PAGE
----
MoviePass Goes National: Unlimited Trips to the Movies from $25 Per Month

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A subscription service heralded as the “Netflix for movie theaters” is being launched nationally this week. For $25 to $40 per month—exact price depends on location—members are allowed to see one 2D movie daily at any theater that accepts credit cards. Subscribers reserve and pay for their seats via MoviePass’s new smartphone app, and then pick up their tickets in the theater.

When MoviePass first launched in beta last summer, there were problems. Major theater chains like AMC weren’t given advanced notice that the service was being introduced, and movie industry players, including studios, theater chains, and ticket sellers like Fandango not only weren’t partners, they viewed MoviePass largely as a threat and reacted to the upstart in fairly hostile ways. Also, the cost of MoviePass—$50 per month in the San Francisco area—was deemed too pricey by many moviegoers.

On Tuesday, MoviePass announced its subscription service was launching nationally, although for now it is only available to an invite-only group that includes current members and nearly 75,000 people around the country on its waiting list. While MoviePass states that members can use the service at “any theater of their choice that accepts major credit cards,” major studios and theater chains still aren’t on board. An AMC Theater spokesperson released this simple, cold, straightforward statement to The Hollywood Reporter:

“AMC has no affiliation with MoviePass, and we’ve had no discussions with the company about participation.”

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The way MoviePass works, however, an affiliation with theaters and studios does not seem necessary. Once at a theater, a member checks in using the MoviePass iPhone app (Android version coming soon). You select a movie and showtime, and pay with your affiliated MoviePass card (the monthly subscription covers the charge). Inside the theater, you use your MoviePass card to pick up your ticket. As Venture Beat explains, the transaction does not require the theater to have reached any previous agreement with MoviePass:

To the theater, it looks like you’re paying with a normal credit card, which means MoviePass will work at any cinema that accepts credit card payments.

Pricing has been tweaked with the latest incarnation of MoviePass as well. Subscriptions start as low as $24.99 and go up to $39.99 per month, with a national average of $29.99 monthly. Naturally, prices vary depending on location, with higher rates charged in metropolitan areas where the going rate for a movie ticket is more expensive.

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Is MoviePass a good value? That depends, of course, on how often you go to the movies. Considering the cost of movie tickets, the break-even point is probably around three or so movies per month. If you go to the movies once a week like clockwork and you’re accustomed to paying full (not matinee) price, then sure, this looks like a deal. But considering that the majority of Americans say they rarely or never go to the movies, the subscription isn’t for everybody. Think about it: The average subscription costs $360 annually. So figure you’d have to see around 40 movies, give or take, per year to justify the cost. Are there really 40 new movies released each year that you think are worth seeing?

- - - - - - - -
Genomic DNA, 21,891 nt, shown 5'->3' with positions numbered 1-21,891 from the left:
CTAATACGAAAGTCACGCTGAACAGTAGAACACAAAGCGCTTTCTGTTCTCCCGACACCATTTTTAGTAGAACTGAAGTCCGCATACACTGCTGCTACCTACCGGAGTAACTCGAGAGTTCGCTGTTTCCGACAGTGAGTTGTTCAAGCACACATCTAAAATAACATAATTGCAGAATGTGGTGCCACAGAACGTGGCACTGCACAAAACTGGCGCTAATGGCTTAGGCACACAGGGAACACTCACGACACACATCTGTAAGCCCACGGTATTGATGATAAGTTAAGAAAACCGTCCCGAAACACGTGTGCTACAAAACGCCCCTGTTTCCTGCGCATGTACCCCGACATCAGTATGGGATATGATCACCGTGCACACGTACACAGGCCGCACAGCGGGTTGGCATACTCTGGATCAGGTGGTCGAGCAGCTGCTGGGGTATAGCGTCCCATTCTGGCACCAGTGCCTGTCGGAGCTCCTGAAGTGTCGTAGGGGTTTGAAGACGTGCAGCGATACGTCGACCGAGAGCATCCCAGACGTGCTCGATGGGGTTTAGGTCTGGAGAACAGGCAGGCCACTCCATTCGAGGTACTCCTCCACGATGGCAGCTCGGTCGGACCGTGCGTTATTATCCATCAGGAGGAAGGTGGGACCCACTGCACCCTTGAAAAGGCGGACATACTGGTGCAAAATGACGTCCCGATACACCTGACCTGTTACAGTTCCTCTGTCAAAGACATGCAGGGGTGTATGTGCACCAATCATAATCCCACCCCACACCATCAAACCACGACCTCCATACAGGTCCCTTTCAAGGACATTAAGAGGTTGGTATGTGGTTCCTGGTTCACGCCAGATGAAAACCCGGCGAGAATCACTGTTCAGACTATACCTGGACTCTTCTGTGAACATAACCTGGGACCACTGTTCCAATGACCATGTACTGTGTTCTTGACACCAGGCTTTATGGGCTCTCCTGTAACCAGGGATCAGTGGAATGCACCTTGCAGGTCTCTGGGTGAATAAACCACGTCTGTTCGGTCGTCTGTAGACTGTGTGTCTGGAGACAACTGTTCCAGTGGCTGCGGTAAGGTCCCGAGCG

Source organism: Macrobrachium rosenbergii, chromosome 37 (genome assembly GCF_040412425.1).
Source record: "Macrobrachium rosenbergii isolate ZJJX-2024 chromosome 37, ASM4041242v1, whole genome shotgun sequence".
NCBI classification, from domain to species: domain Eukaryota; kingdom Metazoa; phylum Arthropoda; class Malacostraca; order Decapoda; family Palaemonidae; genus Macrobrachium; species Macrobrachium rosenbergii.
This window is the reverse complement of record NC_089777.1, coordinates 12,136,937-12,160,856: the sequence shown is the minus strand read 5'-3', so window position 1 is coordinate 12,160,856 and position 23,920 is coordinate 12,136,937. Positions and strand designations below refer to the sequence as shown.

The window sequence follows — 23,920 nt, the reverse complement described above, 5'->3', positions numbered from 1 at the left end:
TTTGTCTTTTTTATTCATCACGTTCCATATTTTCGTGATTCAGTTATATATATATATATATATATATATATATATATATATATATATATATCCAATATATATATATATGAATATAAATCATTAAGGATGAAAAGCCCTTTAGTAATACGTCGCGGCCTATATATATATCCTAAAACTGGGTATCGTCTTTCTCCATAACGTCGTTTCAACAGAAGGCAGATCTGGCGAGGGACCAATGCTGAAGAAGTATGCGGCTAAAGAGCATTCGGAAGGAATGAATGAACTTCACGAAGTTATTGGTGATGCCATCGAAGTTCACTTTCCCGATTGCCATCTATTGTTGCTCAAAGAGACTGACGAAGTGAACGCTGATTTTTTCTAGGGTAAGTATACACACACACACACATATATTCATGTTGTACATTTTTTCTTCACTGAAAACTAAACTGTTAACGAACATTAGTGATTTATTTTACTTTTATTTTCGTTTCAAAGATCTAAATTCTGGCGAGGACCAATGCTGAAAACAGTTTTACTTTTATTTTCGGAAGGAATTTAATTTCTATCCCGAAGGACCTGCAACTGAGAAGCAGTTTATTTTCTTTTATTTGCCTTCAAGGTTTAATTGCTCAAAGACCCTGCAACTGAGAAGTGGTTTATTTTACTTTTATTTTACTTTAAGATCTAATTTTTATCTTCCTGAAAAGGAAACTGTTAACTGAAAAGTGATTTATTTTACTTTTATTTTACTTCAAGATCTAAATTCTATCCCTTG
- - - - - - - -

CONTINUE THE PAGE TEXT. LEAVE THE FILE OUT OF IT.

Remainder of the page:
Once you’ve paid for a MoviePass subscription, the bar is lowered considerably for what you consider a “worthy” movie. MoviePass claims that 93% of seats at movie theaters go unsold, and that in its tests, 64% of members increased their moviegoing after subscribing, and they increased concession purchases by 123%. It’s data like this that MoviePass is presenting to theaters and studios to make the case its service will help, rather than hurt, the industry. (Data like this also points out that subscribers will probably wind up spending a lot more than $360 annually on their moviegoing habit, thanks to concession purchases.)

“MoviePass gives moviegoers the opportunity to see the movies they want, at the theaters they want — perfect for film enthusiasts who are at the heart of Hollywood’s economic engine,” said Stacy Spikes, CEO and cofounder of MoviePass, via press release. “Moviegoers now have more at-home entertainment options than ever before, and MoviePass is dedicated to driving traffic back to theaters and reducing the friction of moviegoing.”

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MoviePass is not the only product aiming to boost movie attendance by discounting ticket prices. DealFlicks, for example, an Oakland, Calif.-based startup, launched last April with an opaque Hotwire-Priceline type model: The customer agrees to a ticket price that’s 40% to 60% off retail, but only finds out the exact theater and showtime after a nonrefundable payment has been collected.

While these and other discounting models would seem to be popular with consumers, theaters and studios thus far have been extremely reluctant to undermine their pricing strategies. After a poor year in movie attendance last year, the consensus “solution” to get the business back on its feet wasn’t to cut prices, nor to, you know, make better movies that more people want to see. It was raising ticket prices.

Brad Tuttle is a reporter at TIME. Find him on Twitter at @bradrtuttle. You can also continue the discussion on TIME’s Facebook page and on Twitter at @TIME.